Kroger to acquire Harris Teeter, says no stores to close
The Kroger Co., the country's largest grocery store chain, announced Tuesday that it will acquire Harris Teeter Supermarkets Inc. for about $2.5 billion in cash.Posted — Updated
According to a news release, there are no plans to close Harris Teeter stores, which will continue to operate under the Harris Teeter name. The Matthews, N.C.-based supermarket chain will become a subsidiary of Cincinnati-based Kroger.
"Harris Teeter is an exceptional company with a great brand, friendly and talented associates and attractive store formats in vibrant markets," Kroger Chairman and Chief Executive David Dillon said in a statement. "We look forward to bringing together the best of Kroger and Harris Teeter while continuing to operate and grow the Harris Teeter brands."
Still, customers worried Tuesday that Kroger will eventually change Harris Teeter stores, which they consider to offer higher-quality foods and offer better service.
"Harris Teeter is, quality-wise, absolutely better than Kroger, so that's definitely a concern," shopper Erin Parks said.
Kroger spokeswoman Kari Armbrewster said it's too early to speculate on possible changes to product selection in stores, but she said the chain would evaluate what works well in both Kroger and Harris Teeter stores and may decide to incorporate "best practices" across the board.
It's also unclear whether Kroger will retain Harris Teeter's police of doubling the value of coupons every day. Kroger stopped that practice in May, choosing to cut prices instead.
Kroger shopper Heidi Delozier said she hopes the merger leads to lower prices.
"It would be nice to see the price point for Harris Teeter to come down," Delozier said. "I like their things and I think it's good, but it's just one of those things, as a single mom, it's very difficult to afford their prices."
A study at South Dakota State University found that larger supermarket chains produce greater economies of scale, which could lead to lower prices. A study by the Federal Trade Commission said pricing depends on the competition in a market, with prices rising by about 2 percent in areas where one or two chains control the market.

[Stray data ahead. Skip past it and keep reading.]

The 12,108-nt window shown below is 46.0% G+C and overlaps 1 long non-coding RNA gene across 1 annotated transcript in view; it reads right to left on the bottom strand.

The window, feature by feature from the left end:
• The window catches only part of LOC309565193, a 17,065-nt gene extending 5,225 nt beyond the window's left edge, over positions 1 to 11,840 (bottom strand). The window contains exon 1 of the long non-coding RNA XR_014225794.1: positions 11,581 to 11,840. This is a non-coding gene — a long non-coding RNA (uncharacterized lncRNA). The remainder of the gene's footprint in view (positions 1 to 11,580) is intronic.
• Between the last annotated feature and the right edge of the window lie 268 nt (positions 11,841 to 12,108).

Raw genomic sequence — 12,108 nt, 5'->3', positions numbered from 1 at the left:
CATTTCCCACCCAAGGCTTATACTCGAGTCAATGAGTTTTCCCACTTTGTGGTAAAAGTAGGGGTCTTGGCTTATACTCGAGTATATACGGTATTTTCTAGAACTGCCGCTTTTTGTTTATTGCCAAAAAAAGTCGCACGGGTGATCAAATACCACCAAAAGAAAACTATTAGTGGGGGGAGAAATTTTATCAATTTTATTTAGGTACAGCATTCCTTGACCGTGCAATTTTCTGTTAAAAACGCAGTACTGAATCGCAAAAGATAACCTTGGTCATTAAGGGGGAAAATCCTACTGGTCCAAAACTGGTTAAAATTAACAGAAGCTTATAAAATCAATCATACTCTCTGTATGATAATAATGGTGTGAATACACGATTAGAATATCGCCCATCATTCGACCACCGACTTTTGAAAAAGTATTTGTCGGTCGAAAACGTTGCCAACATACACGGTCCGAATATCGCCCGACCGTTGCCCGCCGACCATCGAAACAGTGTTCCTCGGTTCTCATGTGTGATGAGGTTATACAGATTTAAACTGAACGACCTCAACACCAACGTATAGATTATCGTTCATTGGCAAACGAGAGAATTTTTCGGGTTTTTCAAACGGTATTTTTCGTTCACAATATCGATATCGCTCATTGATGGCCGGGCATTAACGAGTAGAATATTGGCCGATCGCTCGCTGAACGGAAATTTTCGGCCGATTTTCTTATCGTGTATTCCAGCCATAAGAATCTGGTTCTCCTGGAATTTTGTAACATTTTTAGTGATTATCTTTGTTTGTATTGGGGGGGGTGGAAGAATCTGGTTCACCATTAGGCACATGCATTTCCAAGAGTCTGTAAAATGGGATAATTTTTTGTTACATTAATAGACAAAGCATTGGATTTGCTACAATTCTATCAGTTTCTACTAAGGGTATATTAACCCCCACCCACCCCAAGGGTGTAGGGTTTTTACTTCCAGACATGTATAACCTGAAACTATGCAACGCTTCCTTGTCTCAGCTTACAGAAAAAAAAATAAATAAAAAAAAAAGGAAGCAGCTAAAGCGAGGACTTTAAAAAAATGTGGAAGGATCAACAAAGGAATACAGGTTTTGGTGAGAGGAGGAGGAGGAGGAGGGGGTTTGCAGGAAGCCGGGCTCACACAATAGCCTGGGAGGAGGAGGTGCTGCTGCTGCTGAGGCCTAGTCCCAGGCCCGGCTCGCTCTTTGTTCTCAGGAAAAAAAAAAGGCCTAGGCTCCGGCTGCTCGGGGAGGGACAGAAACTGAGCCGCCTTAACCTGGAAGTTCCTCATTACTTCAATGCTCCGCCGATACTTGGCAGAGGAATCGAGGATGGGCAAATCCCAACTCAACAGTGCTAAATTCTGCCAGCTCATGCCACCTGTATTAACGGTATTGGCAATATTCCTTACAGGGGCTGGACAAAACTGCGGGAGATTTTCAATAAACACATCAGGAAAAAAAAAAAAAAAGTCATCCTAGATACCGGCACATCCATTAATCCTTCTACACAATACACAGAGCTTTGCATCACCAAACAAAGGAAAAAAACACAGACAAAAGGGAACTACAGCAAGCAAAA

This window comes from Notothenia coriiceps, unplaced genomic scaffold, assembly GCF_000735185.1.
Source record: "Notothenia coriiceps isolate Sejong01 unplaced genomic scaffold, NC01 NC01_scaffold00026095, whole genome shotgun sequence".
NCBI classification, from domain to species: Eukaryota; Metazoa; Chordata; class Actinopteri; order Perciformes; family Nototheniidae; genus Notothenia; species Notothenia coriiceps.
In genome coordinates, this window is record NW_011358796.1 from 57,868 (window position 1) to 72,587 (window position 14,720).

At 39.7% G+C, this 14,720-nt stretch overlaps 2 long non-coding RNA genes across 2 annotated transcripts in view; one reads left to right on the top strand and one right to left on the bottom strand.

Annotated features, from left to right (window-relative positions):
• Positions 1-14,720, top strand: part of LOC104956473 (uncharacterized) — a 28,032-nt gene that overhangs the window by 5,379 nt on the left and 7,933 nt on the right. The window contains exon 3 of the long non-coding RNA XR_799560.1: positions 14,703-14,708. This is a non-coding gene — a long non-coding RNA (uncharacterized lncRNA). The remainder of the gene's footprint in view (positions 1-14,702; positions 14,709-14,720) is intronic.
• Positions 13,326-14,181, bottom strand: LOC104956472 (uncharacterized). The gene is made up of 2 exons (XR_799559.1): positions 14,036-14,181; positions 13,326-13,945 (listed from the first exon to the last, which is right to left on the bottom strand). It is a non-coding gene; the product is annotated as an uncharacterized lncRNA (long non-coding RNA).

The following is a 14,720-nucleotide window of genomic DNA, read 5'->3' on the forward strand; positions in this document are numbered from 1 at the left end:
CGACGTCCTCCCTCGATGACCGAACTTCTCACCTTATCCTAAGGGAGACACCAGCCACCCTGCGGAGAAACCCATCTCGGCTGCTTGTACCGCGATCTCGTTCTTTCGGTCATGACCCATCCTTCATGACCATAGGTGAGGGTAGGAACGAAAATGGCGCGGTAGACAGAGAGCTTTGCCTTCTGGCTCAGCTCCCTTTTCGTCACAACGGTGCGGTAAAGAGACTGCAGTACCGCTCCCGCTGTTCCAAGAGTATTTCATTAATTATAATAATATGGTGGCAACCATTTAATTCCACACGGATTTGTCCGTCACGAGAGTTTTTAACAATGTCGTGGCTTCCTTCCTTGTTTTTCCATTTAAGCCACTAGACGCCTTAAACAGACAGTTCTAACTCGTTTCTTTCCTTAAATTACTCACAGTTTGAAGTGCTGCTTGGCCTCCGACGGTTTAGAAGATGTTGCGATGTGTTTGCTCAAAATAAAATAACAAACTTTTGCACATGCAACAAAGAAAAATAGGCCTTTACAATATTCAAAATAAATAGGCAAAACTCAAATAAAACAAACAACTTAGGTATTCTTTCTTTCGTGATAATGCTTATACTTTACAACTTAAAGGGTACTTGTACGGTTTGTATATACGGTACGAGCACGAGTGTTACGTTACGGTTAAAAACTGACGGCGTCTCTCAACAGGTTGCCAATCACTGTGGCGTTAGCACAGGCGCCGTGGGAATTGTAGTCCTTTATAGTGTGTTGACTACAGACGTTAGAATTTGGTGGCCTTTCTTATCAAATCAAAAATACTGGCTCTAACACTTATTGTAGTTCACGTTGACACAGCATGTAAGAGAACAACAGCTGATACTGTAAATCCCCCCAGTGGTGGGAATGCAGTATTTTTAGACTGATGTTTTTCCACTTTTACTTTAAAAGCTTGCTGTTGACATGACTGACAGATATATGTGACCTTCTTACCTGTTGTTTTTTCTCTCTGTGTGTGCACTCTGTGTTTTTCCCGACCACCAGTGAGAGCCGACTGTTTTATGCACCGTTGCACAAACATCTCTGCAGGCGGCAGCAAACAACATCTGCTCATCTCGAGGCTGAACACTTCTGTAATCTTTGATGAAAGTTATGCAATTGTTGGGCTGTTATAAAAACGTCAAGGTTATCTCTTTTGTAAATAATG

Harris Teeter customers shouldn't worry about the takeover, said Mike Walden, an economist at North Carolina State University. Kroger would not pay the price it agreed to in the deal "and go out and destroy the company," he said.
Walden, who grew up shopping at Kroger in Cincinnati, called Harris Teeter "a juicy, ripe apple" that was bound to be picked off sooner or later by a larger chain.
"The nature of the grocery industry, of the supermarket industry, is to get bigger, to go national. That helps with advertising, that helps raising money," he said.
He called the deal "a complementary match," noting that Kroger doesn't have a great presence in the mid-Atlantic region, which is Harris Teeter's main base.
Kroger did close two Raleigh stores in January that it said were unprofitable. One on New Bern Avenue has since been converted into a Carlie C's IGA supermarket, and Mount Peace Baptist Church says it has purchased the vacant Kroger on Martin Luther King Jr. Boulevard for a community grocery store and church wellness center.
Kroger will finance the transaction with debt and expects to achieve annual cost savings of approximately $40 million to $50 million over the next three to four years. Kroger plans to assume Harris Teeter's outstanding debt of about $100 million.